This National Institute of Justice (NIJ)-funded study provides an in-depth examination of Batterer Intervention Programs (BIPs) and an alternative treatment approach that used restorative justice (RJ) for domestic violence (DV) offenders.
The study was a content analysis that complements a National Science Foundation (NSF)-funded randomized controlled trial (RCT) in Salt Lake City (Utah) that used an intention-to-treat method of analysis to determine which treatment program had the lowest arrest outcomes, i.e., a traditional BIP or a BIP plus RJ approach called Circles of Peace (CP). The BIP was a 16-week group-based treatment approach for DV offenders only. It was largely didactic, rather than interactive, It focused on changing sexist attitudes so as to alter offender behavior. BIP plus CP provided 12 weeks of offender-only group sessions with RJ principles infused throughout to encourage offenders to focus on behavioral and attitudinal change. Following the initial 12 group sessions, offenders participated in four weeks of individual circles with a willing victim or victim advocate when the victim did not want to participate, along with family members or other support people, as well as trained community volunteers. The NIJ-funded study built on Part II of the NSF study, which focused only on cases of intimate partner violence. Part I of the NSF study compared BIP only and BIP plus CP for all DV cases (both intimate partner and family violence). The preliminary findings presented in this report show the recurring patterns across all data sources. They focus on attitudes about gender, family, and relationships; DV; offender treatment for DV; the criminal justice system; perceptions about causes of violence in the relationship; factors that influence offender participation in treatment; the infusion of RJ in treatment; victims and DV; and considerations for implementing DV offender treatment. 5 tables, 1 figure, and 10 references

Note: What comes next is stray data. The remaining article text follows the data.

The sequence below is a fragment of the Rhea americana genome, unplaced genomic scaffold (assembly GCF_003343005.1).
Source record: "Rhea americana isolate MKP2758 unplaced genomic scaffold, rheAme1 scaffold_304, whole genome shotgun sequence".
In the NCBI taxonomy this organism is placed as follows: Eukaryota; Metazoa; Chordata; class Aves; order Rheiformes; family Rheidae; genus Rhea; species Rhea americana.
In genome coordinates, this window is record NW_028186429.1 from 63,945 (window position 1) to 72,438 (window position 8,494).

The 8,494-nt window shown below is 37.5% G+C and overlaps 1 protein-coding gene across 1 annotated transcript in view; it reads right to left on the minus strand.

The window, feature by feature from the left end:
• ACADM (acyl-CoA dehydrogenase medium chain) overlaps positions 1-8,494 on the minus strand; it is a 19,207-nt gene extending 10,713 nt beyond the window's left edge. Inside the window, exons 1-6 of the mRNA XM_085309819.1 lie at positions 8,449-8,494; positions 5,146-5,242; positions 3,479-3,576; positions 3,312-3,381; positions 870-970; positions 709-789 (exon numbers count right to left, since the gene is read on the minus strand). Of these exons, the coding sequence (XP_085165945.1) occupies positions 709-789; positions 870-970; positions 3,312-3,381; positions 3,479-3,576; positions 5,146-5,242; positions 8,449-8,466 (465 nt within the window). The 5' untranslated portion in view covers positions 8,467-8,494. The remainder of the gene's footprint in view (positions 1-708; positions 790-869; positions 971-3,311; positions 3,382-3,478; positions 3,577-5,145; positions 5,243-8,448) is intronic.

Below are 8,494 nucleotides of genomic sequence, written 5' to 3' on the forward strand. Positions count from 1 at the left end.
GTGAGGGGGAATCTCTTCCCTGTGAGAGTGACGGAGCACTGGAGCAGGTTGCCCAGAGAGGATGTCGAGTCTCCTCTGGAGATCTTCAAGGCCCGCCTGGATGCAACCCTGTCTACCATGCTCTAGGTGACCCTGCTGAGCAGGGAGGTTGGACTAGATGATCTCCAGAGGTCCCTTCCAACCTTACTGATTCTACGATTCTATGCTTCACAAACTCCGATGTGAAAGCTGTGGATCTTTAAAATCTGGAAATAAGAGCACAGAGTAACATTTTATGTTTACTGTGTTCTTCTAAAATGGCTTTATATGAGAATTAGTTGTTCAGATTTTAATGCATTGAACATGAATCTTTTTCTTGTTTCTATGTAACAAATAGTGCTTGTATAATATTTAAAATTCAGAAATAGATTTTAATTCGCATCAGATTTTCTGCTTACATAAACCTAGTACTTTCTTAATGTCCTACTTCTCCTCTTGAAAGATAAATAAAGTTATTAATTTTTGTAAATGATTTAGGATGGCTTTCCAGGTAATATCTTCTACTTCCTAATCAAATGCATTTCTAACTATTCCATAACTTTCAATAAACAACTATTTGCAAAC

Report (Grant Sponsored)
Date Published: July 1, 2018
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